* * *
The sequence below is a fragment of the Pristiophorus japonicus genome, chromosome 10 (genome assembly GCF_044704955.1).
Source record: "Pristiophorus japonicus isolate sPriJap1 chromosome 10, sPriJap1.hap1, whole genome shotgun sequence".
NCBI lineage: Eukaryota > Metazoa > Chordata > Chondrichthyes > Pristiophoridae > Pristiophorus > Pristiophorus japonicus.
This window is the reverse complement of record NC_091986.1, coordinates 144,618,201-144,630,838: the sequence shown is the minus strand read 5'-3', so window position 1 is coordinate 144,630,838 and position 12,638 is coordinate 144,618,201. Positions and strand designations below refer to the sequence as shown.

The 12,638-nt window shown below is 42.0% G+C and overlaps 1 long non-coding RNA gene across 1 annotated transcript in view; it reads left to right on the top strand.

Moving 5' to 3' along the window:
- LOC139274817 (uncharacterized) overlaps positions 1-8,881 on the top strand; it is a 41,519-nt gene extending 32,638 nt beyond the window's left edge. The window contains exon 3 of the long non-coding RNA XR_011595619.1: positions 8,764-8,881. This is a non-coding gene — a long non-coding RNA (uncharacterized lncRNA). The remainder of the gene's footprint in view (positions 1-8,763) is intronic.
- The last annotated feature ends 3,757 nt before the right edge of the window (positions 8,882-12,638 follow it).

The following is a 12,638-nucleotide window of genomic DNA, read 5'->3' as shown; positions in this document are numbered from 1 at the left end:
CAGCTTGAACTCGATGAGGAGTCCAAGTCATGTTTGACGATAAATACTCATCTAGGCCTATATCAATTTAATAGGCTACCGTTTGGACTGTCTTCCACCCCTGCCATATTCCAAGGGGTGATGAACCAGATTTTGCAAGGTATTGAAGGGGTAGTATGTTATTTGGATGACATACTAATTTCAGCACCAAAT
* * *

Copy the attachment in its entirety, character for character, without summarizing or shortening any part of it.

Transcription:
The sequence below is a fragment of the Pristiophorus japonicus genome, chromosome 10 (genome assembly GCF_044704955.1).
Source record: "Pristiophorus japonicus isolate sPriJap1 chromosome 10, sPriJap1.hap1, whole genome shotgun sequence".
NCBI lineage: Eukaryota > Metazoa > Chordata > Chondrichthyes > Pristiophoridae > Pristiophorus > Pristiophorus japonicus.
This window is the reverse complement of record NC_091986.1, coordinates 144,618,201-144,630,838: the sequence shown is the minus strand read 5'-3', so window position 1 is coordinate 144,630,838 and position 12,638 is coordinate 144,618,201. Positions and strand designations below refer to the sequence as shown.

The 12,638-nt window shown below is 42.0% G+C and overlaps 1 long non-coding RNA gene across 1 annotated transcript in view; it reads left to right on the top strand.

Moving 5' to 3' along the window:
- LOC139274817 (uncharacterized) overlaps positions 1-8,881 on the top strand; it is a 41,519-nt gene extending 32,638 nt beyond the window's left edge. The window contains exon 3 of the long non-coding RNA XR_011595619.1: positions 8,764-8,881. This is a non-coding gene — a long non-coding RNA (uncharacterized lncRNA). The remainder of the gene's footprint in view (positions 1-8,763) is intronic.
- The last annotated feature ends 3,757 nt before the right edge of the window (positions 8,882-12,638 follow it).

The following is a 12,638-nucleotide window of genomic DNA, read 5'->3' as shown; positions in this document are numbered from 1 at the left end:
CAGCTTGAACTCGATGAGGAGTCCAAGTCATGTTTGACGATAAATACTCATCTAGGCCTATATCAATTTAATAGGCTACCGTTTGGACTGTCTTCCACCCCTGCCATATTCCAAGGGGTGATGAACCAGATTTTGCAAGGTATTGAAGGGGTAGTATGTTATTTGGATGACATACTAATTTCAGCACCAAAT